Petunia

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Petunia's story is the hardest for me to write about, because it could have ended so differently, and because it has ended differently for countless other Petunias. 

Petunia was either born or sent to a backyard butcher with a not-very-secure fence. As a piglet of about two months, Petunia liberated herself and spent over a week running through the woods of her neighborhood, somehow avoiding predators and keeping herself fed. When she ran through the yard of a woman named Julie, Julie decided to do her best to capture Petunia. She spent a week sitting in her yard, letting Petunia get close, talking to her, and falling in love with her. Disaster struck, though, when Petunia was captured by the man who planned to slaughter her and her siblings. Her name had originally and callously been "Porkchop," but her owner said that he had changed her name to "Bullet," because the next time she escaped, he was going to put a bullet in her.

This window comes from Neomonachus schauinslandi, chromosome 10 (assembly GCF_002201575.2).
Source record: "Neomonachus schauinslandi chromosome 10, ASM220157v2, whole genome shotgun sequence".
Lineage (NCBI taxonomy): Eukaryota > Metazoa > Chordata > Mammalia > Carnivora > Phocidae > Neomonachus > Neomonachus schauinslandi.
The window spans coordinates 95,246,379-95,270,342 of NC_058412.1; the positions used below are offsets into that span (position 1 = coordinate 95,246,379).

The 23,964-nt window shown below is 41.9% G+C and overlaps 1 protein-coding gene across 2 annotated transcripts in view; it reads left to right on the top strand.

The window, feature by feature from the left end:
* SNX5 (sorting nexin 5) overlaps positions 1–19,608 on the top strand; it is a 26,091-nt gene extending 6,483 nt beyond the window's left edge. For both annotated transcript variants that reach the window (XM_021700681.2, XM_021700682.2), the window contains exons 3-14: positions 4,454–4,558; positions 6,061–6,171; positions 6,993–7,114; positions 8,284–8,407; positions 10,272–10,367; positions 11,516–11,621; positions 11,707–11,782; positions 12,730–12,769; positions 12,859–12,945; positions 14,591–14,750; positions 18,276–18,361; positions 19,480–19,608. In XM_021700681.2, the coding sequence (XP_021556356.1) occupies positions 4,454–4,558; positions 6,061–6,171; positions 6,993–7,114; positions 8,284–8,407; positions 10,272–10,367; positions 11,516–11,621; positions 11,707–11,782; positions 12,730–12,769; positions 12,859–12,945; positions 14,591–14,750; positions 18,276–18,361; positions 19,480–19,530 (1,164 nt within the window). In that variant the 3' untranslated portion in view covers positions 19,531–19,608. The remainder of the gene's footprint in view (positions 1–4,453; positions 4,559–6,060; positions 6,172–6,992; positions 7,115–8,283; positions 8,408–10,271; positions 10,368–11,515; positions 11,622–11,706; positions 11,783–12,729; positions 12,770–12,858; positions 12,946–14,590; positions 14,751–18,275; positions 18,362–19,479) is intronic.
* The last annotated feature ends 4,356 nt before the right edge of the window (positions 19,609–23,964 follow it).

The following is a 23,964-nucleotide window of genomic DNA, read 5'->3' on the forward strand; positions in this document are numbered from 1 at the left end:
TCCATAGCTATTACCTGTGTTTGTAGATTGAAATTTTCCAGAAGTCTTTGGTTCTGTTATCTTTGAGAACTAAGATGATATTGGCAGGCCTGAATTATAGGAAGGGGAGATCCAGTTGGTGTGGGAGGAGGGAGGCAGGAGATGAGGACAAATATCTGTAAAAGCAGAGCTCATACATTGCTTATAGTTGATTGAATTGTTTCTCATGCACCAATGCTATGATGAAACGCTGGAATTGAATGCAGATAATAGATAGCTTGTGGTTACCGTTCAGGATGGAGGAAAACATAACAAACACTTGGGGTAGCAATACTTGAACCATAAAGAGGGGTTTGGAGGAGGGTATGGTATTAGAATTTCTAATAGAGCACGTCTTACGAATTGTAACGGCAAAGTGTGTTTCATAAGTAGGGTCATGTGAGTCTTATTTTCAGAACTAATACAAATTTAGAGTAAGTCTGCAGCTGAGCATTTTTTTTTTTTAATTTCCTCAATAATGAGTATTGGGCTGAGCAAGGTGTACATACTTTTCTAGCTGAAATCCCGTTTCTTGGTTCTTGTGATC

Julie and her husband negotiated to pay for Petunia's release, and when they picked her up they were not even allowed to see the property she was being kept in. Petunia was given a large outdoor dog kennel, a thick bed of hay and blankets, food, and water, but Julie quickly decided that Petunia needed to be with other pigs and not living as a backyard pet. 

We are forever grateful that she made this decision. Petunia's independence is only matched by her affectionate heart; if we sit down anywhere in the pasture, she will come running to lie down on our laps and get tummy rubs. She is deeply bonded to Gilbert, and she is the first pig who successfully connected with Hermia. Hermia was living as a hermit, but whether she reminded Petunia of her mother, or whether she sensed a connection that we don't see, Petunia marched into Hermia's hut one night with Gilbert in tow, and has slept at Hermia's side ever since. In the daytime she can be seen galloping from one point of interest to the next, rooting up grass in the summer, and figuring out how she feels about snow in the winter (verdict: not great. She's very low to the ground, and it makes her tummy cold). We are honored to be able to give Petunia the home, the family, and the safety she deserves, and we wish there were more Julies in the world.